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Copper: Zambia’s biggest ‘curse’?

ALTHOUGH he fell short of calling it a curse, Andrew Sardanis was certainly on point when he said copper, for all its importance to the country’s economy, has also been its biggest hurdle, nay headache.
The latest headache involves mining companies threatening to lay off thousands of workers over Government’s 2019 budget, which includes an additional 1.5 percentage point increase on all mineral royalty tax bands, and an additional two royalty bands of 8.5 and 10 percent when the copper price exceeds US$7,500 and US$9,000 per tonne, respectively.
Further, mineral royalties will cease to be deductible from corporate income tax while sales tax, which is yet to be quantified, has replaced Value Added Tax (VAT).
Mr Sardanis, who negotiated the 51 percent sale of shares in the two mining giants Roan Selection Trust (RST) and Anglo American Corporation (AAC) to the Zambian government in 1969, says the sorry tale of neglect and oppression of the people of Zambia during the colonial period is just one legacy of the copper mining industry.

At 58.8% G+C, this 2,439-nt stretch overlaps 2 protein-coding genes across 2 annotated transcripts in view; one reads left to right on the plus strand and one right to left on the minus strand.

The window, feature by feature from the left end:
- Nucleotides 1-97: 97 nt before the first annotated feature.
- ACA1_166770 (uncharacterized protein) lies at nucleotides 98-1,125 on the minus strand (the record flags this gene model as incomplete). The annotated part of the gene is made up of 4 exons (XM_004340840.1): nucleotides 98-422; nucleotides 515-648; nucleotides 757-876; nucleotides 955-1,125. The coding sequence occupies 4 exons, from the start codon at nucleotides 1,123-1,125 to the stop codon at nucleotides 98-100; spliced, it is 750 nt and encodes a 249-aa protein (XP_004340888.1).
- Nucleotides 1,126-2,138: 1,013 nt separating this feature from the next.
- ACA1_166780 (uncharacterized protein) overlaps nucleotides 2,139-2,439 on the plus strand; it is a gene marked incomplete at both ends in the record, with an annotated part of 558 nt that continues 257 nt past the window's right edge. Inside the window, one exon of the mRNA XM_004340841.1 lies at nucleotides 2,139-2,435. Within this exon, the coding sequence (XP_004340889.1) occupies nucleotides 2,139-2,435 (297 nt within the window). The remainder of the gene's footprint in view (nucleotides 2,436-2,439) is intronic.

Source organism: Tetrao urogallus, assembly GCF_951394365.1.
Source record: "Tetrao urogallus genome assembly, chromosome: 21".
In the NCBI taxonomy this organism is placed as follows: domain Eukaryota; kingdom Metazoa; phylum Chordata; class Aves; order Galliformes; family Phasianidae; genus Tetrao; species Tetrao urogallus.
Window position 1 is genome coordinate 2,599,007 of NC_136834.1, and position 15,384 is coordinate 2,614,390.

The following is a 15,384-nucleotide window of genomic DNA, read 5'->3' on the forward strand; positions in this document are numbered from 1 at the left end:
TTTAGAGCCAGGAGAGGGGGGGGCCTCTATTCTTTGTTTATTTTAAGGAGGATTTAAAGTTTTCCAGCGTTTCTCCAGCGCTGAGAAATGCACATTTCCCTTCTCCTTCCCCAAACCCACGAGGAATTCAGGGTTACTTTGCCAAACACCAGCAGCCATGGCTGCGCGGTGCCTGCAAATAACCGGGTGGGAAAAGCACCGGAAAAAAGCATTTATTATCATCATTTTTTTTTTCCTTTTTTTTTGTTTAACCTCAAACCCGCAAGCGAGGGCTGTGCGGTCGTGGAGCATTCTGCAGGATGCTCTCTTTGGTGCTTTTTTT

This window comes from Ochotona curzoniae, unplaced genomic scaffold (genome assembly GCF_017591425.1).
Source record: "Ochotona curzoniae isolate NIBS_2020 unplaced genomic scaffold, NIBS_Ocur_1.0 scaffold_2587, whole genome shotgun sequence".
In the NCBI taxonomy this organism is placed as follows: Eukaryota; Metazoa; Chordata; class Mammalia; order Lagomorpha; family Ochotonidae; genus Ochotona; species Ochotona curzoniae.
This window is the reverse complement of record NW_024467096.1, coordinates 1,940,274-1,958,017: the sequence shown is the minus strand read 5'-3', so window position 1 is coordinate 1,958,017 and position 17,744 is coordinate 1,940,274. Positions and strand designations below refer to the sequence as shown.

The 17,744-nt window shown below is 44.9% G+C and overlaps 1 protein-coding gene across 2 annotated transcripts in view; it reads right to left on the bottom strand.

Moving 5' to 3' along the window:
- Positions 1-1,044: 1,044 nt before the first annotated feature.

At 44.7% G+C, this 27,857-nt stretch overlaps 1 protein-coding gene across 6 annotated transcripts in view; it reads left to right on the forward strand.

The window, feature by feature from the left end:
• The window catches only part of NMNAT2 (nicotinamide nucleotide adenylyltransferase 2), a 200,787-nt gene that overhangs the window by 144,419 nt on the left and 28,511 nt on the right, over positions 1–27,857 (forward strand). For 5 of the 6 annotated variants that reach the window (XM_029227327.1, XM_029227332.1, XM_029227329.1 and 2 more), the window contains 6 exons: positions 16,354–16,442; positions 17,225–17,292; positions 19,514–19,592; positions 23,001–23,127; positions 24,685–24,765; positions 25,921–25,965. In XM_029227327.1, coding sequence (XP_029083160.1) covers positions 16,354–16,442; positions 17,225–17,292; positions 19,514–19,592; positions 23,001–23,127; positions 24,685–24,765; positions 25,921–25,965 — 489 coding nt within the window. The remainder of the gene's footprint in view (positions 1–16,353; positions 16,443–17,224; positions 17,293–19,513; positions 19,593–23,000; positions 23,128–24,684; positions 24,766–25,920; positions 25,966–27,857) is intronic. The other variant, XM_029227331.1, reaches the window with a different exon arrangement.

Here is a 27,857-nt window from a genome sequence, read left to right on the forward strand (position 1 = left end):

He says the concept of the Federation of Rhodesia and Nyasaland that caused so much disruption in the progress to independence and set back the country’s progress by a whole decade would not have been attempted without the copper mining industry to excite the greed of the white settlers.
“…It provided the financial backbone which was used to develop a white-dominated society that was determined to subjugate the owners of the land for its own long-term benefit, which it intended to drag out for decades if not centuries,” Mr Sardanis writes in his book, Zambia: The First 50 Years.
“Even in its final moments, when the Federation had lost the battle for existence, its prime minister floated the idea of dismembering the country and amalgamating Barotseland and the Copperbelt with Southern Rhodesia and Katanga in order to prolong the white domination of the wealth of the region.”
There was more.
The employment policies of the mining companies were designed to favour their white employees, who got generous salaries, lavish accommodation and social facilities, education and training for their children.
But perhaps the most important one was job reservation.
Mr Sardanis says African employees remained untrained and unskilled and underpaid. This was a deliberate policy that kept them on the lowest rungs of the employment ladder so that the plum jobs would remain reserved for the European mineworkers.
There is a case in point of Valentine Musakanya, the first Secretary to the Cabinet after independence.
Mr Musakanya, who was educated at St Francis Xavier College in Southern Rhodesia, had passed matric in Latin, English, Physics and Chemistry. He applied to train as an electrician at Nchanga mines, where his father was working, but was rejected because the company did not accept black apprentices at the time.
Mr Musakanya went on to read Philosophy and Social Sciences by correspondence with the University of South Africa, and the rest, as they say, is history.